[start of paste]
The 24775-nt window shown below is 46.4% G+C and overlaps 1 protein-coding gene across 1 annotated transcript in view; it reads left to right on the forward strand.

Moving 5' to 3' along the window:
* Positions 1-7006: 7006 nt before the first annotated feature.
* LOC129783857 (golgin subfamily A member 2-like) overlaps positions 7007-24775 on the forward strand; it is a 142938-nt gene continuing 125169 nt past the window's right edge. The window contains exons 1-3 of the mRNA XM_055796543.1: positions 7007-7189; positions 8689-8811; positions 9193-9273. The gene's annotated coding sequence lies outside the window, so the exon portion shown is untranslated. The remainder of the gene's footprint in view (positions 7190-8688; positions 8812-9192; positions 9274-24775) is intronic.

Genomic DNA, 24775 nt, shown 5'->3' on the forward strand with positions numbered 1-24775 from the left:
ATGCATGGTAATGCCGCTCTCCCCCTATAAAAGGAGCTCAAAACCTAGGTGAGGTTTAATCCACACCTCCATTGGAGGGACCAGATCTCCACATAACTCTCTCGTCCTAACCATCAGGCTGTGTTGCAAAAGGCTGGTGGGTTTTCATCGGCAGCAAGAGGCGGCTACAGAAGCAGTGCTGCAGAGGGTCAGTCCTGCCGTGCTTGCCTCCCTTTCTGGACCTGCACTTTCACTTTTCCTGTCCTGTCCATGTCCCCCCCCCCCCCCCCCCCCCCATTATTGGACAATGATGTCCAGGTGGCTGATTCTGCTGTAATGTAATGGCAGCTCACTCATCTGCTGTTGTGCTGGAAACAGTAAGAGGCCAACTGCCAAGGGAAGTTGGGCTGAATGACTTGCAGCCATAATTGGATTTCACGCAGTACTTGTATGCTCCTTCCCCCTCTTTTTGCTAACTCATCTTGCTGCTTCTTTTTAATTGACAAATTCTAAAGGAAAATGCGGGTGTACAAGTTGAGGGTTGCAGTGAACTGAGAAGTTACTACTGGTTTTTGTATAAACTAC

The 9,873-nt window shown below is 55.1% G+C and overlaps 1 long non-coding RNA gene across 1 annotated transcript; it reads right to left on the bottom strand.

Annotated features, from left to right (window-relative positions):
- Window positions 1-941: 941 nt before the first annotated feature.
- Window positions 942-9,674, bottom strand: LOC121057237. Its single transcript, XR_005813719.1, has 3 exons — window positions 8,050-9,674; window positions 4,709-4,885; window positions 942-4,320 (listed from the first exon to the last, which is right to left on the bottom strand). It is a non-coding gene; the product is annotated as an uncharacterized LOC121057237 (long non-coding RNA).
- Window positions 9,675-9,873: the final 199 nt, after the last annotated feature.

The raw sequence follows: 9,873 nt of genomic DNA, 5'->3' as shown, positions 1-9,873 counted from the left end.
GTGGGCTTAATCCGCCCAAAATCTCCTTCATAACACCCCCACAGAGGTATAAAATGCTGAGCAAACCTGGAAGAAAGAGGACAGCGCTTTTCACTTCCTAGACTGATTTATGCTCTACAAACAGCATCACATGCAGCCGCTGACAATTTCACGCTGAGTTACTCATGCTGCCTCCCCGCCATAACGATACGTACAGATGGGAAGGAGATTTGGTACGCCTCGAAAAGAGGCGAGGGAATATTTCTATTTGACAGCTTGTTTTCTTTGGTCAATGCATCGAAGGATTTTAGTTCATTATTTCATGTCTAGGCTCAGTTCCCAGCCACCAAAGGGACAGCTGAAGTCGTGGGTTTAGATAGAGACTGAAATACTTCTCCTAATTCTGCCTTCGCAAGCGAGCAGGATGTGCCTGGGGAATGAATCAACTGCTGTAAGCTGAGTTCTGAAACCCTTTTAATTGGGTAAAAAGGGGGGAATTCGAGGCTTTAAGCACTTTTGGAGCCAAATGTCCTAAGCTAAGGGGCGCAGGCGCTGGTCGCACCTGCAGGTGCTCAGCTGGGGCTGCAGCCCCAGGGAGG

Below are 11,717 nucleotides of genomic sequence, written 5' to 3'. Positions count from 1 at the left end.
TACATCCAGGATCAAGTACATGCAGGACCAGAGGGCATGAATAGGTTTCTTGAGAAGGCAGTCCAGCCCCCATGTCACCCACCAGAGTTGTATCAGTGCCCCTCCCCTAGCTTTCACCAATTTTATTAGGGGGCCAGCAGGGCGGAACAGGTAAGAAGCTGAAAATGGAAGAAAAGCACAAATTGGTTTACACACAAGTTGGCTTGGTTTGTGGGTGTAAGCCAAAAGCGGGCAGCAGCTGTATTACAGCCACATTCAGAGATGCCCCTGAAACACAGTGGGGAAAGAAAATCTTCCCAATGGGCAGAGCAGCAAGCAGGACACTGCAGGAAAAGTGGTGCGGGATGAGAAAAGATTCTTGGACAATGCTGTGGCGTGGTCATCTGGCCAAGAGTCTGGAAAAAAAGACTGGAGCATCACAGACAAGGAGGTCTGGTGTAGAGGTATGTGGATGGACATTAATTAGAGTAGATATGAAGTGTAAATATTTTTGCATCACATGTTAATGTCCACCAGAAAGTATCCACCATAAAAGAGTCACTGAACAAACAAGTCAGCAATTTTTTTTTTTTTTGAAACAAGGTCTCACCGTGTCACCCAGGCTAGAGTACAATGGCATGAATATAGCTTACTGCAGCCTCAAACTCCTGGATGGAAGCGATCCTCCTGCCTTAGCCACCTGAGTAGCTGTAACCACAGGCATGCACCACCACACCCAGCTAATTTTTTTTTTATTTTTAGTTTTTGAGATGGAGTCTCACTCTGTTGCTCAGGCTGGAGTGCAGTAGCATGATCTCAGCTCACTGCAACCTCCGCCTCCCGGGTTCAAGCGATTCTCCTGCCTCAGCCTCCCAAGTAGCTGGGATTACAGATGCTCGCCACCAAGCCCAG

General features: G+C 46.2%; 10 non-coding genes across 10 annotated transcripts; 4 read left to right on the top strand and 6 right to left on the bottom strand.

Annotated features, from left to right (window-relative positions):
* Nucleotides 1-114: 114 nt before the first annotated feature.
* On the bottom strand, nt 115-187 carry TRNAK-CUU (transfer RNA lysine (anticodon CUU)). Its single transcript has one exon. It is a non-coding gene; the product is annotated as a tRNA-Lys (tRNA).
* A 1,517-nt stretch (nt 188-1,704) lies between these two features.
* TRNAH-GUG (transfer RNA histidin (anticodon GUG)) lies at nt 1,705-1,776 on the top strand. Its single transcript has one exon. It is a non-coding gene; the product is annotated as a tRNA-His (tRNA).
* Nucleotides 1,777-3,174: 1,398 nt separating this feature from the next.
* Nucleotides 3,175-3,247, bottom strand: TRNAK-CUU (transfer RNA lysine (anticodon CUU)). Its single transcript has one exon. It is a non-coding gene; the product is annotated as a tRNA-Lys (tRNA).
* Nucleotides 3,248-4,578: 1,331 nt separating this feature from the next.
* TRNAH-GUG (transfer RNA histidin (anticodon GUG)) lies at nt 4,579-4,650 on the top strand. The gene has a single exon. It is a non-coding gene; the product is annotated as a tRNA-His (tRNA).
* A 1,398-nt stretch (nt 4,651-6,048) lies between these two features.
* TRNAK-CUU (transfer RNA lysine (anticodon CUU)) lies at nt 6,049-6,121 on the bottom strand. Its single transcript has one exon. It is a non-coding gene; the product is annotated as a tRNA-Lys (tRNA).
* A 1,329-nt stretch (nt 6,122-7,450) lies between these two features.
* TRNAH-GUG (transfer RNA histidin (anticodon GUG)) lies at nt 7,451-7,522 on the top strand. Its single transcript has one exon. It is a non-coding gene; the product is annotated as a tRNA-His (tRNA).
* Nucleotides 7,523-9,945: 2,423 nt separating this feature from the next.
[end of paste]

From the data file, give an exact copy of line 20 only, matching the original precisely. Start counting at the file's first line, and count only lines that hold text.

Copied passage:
* A 1,517-nt stretch (nt 188-1,704) lies between these two features.